Boeing was the recipient of an outrageous ruling last week by the National Labor Relations Board, which said the aerospace giant couldn’t retaliate against labor-union strikes by moving some manufacturing operations out of union-friendly Washington state to right-to-work South Carolina. The ruling was outrageous on several levels: a federal government entity telling a private company where it can and can’t locate certain operations; the basis for that ruling being the company’s desire to avoid strikes that have cost it millions of dollars in recent years; the federal entity very obviously siding with one state that happens to be a reliable vote for the political party of the current occupant of the White House over another that happens to be a reliable vote for the other major political party.
As the Washington Examiner’s Timothy Carney reminds us today, Boeing is in no position to complain about government interference in its operations, given its reliance on government favor:
Boeing and Obama, both based in Chicago, have a real political friendship. In 2008, Obama was by far the biggest recipient of campaign contributions from Boeing employees and executives, hauling in $197,000 — five times as much as John McCain, and more than the top eight Republicans combined.
Boeing’s lobbyists include some of Obama’s closest allies. The Podesta Group, co-founded by Obama’s transition director and John Podesta, represents the jet maker, with Democratic fundraiser Tony Podesta and former Obama campaign aide and administration official Oscar Ramirez as two of the lobbyists on the account. Linda Daschle, wife of Obama confidant Tom Daschle, is a longtime Boeing lobbyist.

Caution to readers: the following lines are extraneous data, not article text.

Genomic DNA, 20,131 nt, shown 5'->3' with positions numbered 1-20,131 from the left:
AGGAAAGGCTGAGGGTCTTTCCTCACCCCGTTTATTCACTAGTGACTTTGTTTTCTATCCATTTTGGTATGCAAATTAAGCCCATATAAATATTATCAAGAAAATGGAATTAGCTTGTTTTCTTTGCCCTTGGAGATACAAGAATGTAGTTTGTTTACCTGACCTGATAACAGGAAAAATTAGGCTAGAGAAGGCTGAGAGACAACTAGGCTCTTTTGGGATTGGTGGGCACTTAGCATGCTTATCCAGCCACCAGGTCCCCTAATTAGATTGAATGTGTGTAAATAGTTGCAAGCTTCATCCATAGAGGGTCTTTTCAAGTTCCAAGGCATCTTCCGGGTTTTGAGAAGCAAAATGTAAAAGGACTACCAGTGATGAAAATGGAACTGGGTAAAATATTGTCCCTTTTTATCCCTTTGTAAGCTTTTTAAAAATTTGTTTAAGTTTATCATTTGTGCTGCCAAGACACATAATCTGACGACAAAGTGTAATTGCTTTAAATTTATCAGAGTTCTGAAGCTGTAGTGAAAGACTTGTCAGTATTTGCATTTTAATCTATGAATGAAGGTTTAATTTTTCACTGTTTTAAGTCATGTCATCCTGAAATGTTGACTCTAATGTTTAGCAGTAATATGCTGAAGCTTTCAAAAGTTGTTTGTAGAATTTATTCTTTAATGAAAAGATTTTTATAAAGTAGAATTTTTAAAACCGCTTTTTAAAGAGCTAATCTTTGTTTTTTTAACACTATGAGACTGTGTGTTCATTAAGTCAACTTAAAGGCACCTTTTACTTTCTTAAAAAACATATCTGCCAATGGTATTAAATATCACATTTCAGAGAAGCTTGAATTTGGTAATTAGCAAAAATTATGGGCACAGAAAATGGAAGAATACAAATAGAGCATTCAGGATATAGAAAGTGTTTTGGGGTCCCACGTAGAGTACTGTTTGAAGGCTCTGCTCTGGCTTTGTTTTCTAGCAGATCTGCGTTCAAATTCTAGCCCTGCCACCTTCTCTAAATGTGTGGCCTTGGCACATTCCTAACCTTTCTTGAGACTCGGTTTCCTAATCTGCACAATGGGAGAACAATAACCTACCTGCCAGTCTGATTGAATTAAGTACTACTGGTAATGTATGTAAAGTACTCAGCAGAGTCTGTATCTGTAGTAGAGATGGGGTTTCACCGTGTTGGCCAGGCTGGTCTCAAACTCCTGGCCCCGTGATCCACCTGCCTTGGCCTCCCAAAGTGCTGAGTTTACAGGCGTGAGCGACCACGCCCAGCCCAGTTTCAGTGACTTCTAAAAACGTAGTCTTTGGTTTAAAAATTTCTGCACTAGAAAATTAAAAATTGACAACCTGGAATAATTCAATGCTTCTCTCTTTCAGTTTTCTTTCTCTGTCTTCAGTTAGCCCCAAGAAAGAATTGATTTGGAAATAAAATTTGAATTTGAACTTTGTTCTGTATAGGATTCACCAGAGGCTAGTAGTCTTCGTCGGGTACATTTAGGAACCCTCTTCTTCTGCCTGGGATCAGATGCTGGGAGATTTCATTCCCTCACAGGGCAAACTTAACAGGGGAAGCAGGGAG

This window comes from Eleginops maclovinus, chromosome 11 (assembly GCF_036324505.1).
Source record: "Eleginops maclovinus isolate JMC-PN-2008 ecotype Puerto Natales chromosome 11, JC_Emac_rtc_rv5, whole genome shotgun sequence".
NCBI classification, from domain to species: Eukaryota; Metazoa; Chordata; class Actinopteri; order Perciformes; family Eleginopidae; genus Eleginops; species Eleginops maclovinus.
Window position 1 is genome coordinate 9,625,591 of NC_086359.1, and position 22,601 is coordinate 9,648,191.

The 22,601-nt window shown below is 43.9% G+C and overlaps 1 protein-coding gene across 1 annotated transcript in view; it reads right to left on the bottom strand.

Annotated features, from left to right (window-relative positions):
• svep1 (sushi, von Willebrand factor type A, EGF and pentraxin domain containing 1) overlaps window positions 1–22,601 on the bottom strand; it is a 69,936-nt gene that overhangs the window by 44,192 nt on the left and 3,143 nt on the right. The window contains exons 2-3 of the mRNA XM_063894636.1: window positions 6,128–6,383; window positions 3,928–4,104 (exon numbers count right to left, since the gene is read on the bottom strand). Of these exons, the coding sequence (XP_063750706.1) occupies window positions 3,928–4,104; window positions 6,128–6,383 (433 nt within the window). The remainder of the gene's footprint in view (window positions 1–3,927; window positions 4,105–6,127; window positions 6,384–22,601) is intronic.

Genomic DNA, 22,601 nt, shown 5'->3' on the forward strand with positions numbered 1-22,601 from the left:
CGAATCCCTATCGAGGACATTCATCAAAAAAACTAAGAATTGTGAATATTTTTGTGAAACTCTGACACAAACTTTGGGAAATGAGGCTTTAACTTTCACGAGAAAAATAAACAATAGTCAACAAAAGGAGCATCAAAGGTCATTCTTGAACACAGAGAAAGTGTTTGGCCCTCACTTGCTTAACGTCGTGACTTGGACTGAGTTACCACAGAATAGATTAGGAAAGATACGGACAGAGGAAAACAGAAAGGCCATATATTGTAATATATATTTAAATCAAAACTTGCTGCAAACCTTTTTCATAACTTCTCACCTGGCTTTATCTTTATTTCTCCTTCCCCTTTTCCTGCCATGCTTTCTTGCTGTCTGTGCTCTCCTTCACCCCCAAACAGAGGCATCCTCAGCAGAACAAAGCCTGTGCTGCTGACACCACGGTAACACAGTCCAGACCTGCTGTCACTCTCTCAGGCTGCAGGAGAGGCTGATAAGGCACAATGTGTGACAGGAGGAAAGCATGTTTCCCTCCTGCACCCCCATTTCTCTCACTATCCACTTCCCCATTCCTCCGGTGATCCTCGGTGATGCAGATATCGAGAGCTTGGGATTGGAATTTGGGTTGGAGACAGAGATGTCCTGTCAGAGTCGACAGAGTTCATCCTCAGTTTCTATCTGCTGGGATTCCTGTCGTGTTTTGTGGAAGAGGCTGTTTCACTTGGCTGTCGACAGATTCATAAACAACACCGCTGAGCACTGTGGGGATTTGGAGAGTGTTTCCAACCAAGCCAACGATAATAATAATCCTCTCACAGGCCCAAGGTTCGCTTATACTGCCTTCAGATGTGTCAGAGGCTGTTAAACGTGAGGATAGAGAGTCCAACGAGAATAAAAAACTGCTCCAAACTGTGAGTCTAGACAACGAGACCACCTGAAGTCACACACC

When Obama began his export initiative, he named Boeing CEO Jim McNerney chairman of the President’s Export Council.
And Boeing has pocketed even more taxpayer loot under Obama than it did under George W. Bush. Obama’s export initiative has included ramping up subsidies from Ex-Im, and Boeing has reaped the benefits. In fiscal 2009, Ex-Im guaranteed $8.4 billion of loans to benefit Boeing, an astounding 90 percent of all of Ex-Im’s loan guarantees. This past fiscal year, according to a recent annual report, Boeing won $6.4 billion in Ex-Im loan guarantees, 63 percent of the total.
In fiscal 2009, 2010 and 2011 so far, Boeing has received more than $45 million in government contracts. Documents made public by Wikileaks showed how much work U.S. diplomats do to persuade foreign leaders to buy Boeing jets for their state-owned airlines.
So now when the Obama administration kneecaps Boeing, bending labor law in order to benefit a labor union that gives more than 95 percent of its money to Democrats, Boeing is vulnerable. Can Boeing believably use free-market arguments to defend its right to build planes in whichever factory it wants?
Carney doesn’t even mention by name the $35 billion contract the Air Force awarded Boeing earlier this year for mid-air refueling tankers. Boeing beat out EADS, the European aerospace company and corporate parent of Airbus, for a contract that was hung up by politics and scandal for many years — forcing the Air Force to keep some Eisenhower-era tankers in service.
Contracts are one thing — if you don’t want government to actually make airplanes, you have to recognize it’s going to buy them from someone — but subsidies and loan guarantees are quite another. And Carney does refer indirectly to the subsidies that the federal government, and various state and local governments, have awarded Boeing over the years, and which Washington has spent much time and money defending against European challenges at the World Trade Organization. My position has long been that Europe’s subsidies to Airbus and EADS were worse, but Boeing’s were bad as well. Neither of the companies, which comprise a globally dominant duopoly, should require subsidies to survive.
The NLRB ruling is outrageous simply as an over-reaching precedent. But other companies that spend much of their time lobbying the government for business — GE, pharmaceutical makers and so on — should take note of the golden handcuffs that keep Boeing from raising its hands too high in protest.
– By Kyle Wingfield